The victim's names have not been released. The next police news conference on all this, about eight hours from now. There is still much we do not know about how this day unfolded. We know from the witnesses about what happened inside that grocery store when the shots first rang out.

(BEGIN VIDEO CLIP) NEVEN SLOAN, WITNESS: I just heard a big bang. And I was like, that's kind of weird. Like I didn't know if it was a gunshot or whatever. But I was just -- it was like, probably three seconds before we heard another just like, bang, bang, bang, bang, bang. And I immediately sprinted over to her, like, hey we got to get out of here.

And pushed open that emergency door. And I like told her to run. And I ended up leaving her, which she really hated. But I went back and just was by the exit, just making sure that people were getting out because I remember seeing like an older woman that was there. And I was like, come here. I don't even know if she like heard the gunfire.

But she was like in shock. She was just in crazy shock.


VAUSE: Former FBI special agent Peter Licata is with us, in Somalia. Long way away but it's good to have you with us, Peter.


VAUSE: As is often the case, this -- the scene of the shooting and the timing. It was in the afternoon. It was at a suburban grocery store. Customers stockpiling because there was a forecast of snow that evening.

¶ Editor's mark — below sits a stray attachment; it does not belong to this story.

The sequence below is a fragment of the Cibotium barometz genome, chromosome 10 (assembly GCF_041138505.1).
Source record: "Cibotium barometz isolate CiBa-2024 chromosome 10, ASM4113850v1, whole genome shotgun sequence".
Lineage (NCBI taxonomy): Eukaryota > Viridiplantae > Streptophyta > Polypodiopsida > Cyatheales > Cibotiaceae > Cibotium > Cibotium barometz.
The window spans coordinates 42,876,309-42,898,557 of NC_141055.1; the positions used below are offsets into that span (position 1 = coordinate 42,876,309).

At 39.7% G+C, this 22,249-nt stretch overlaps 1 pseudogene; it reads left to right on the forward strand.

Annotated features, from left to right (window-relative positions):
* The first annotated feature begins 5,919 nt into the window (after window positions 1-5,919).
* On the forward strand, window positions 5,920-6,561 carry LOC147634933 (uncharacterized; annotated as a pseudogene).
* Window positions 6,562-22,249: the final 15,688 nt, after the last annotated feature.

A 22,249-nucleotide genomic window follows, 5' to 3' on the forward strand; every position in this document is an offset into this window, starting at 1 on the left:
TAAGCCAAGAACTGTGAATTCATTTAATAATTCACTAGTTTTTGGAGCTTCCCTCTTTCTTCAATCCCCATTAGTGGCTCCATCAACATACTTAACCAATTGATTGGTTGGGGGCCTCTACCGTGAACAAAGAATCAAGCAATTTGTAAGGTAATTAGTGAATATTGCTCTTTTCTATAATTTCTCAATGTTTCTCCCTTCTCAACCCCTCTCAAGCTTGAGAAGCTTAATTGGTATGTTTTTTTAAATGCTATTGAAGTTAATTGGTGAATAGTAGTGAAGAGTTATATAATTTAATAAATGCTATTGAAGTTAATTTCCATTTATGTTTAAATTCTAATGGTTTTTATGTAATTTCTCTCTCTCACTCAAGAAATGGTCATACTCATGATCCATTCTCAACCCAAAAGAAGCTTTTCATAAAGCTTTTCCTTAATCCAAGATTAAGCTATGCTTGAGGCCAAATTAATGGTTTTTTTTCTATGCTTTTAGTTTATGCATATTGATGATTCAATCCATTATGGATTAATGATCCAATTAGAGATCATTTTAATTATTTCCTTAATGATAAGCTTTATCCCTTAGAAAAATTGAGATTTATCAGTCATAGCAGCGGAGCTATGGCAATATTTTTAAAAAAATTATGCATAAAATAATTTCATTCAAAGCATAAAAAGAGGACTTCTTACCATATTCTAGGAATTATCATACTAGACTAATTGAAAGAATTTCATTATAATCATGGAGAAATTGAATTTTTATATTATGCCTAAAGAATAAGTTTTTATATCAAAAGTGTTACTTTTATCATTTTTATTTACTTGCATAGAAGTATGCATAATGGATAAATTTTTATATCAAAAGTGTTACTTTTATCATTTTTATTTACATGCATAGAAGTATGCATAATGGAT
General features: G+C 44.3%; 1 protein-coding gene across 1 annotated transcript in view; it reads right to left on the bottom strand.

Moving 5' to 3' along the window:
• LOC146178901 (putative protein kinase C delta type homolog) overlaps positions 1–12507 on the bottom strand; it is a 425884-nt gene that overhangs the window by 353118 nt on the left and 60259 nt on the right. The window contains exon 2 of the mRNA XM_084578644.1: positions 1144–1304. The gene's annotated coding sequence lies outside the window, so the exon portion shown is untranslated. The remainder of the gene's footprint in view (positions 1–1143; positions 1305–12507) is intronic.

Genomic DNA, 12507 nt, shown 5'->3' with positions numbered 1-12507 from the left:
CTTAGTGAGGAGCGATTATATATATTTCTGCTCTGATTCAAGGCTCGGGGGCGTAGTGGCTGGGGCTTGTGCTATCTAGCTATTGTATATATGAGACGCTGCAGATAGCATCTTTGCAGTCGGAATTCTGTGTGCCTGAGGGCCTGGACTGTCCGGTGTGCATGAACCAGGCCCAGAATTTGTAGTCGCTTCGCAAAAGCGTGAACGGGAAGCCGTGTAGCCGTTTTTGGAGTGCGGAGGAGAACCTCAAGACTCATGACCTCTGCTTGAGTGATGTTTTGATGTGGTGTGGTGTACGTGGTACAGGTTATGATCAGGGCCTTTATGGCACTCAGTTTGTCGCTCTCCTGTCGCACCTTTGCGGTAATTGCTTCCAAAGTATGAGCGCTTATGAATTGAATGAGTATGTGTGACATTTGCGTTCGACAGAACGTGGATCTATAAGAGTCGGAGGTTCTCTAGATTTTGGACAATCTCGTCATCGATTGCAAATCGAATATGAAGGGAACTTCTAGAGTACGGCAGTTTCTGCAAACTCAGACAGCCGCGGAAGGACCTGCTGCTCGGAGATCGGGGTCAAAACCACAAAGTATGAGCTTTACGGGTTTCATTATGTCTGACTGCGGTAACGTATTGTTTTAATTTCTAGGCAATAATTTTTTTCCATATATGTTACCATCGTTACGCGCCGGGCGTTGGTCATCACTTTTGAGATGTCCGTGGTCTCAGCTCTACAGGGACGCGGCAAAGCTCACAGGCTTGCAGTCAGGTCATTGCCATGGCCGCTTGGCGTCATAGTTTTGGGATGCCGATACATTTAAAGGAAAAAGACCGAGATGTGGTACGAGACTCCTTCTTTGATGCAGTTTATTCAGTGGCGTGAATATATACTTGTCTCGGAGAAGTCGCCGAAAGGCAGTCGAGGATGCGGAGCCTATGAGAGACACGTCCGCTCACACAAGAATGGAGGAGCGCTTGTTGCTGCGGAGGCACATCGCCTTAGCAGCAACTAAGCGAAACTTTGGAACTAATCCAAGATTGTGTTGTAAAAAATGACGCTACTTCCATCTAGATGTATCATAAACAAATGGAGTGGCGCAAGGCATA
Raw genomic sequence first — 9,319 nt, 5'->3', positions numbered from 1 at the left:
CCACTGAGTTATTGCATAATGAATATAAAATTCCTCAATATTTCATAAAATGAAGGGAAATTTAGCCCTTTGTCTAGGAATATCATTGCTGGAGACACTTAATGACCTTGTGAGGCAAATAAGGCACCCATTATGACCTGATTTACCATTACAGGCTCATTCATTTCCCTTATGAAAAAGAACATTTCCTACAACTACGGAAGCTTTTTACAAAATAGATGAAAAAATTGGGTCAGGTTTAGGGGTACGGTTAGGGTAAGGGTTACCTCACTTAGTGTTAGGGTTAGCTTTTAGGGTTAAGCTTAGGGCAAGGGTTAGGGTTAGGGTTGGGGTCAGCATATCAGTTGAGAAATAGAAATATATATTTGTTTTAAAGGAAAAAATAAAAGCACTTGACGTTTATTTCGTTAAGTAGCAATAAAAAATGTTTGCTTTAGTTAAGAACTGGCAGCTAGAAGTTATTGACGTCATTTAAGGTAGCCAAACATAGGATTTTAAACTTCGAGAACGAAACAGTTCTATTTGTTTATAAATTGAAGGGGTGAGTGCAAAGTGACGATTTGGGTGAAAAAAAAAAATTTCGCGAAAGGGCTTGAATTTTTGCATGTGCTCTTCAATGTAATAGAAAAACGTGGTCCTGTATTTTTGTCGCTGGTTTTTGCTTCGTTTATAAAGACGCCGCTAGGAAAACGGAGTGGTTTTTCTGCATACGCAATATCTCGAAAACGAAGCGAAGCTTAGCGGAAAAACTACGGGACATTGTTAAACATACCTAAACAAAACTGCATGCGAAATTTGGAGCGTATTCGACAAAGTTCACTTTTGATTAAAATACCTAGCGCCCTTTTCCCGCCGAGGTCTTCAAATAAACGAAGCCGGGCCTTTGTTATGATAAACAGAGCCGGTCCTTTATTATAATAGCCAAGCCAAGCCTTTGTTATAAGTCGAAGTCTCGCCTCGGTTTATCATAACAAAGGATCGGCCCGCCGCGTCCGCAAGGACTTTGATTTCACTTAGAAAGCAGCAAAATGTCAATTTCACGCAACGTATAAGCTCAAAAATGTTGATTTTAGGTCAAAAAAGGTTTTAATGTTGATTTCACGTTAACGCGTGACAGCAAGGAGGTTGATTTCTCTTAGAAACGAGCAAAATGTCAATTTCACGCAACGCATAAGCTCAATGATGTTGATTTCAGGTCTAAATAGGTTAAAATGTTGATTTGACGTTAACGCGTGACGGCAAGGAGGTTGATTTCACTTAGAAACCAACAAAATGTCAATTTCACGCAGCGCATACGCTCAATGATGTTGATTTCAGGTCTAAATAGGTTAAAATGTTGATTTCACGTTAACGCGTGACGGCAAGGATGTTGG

And like I said, often the case, this is a soft target.

Beyond that, does anything stand out, as to why this would be where he -- this killing spree would happen?

LICATA: No, it doesn't. And that's -- that's what makes these incidents of mass shootings just so puzzling.

It's why?

Why there?

What triggered this?

What triggered this individual to do that at a grocery store, in the middle of the day?

You can go back to the same thing with the Sandy Hook shooting in 2012.

Why did Adam Lanza go to an elementary school?

You know, the Aurora, Colorado, shooting, also in 2012. That was a little bit more deliberate. That individual had a specific target in mind with the theater. Also, as you alluded to, a soft target. But we won't know until the days to come what this individual's motivation was.

VAUSE: You know, I want to talk police tactics for a moment because there has been this change in tactics over the years that, when there is shooter, it being at a school or wherever, the tactics have been to engage or try and neutralize the gunman. It seems, in this case, the police sort of secured the area outside.

And they called on him to surrender over the loudspeaker. That just seems to be a strange, sort of, play here, if you like.

I mean, can you explain why they did that as opposed to going into the grocery store?

LICATA: There's numerous reasons. I won't put myself in -- in that commander's head. You don't know what they are dealing with. Every situation is different. They are trained to assess these situations. Law enforcement is. Assess the situations and decide whether to conduct an immediate assault or perform what we call active shooter response drills,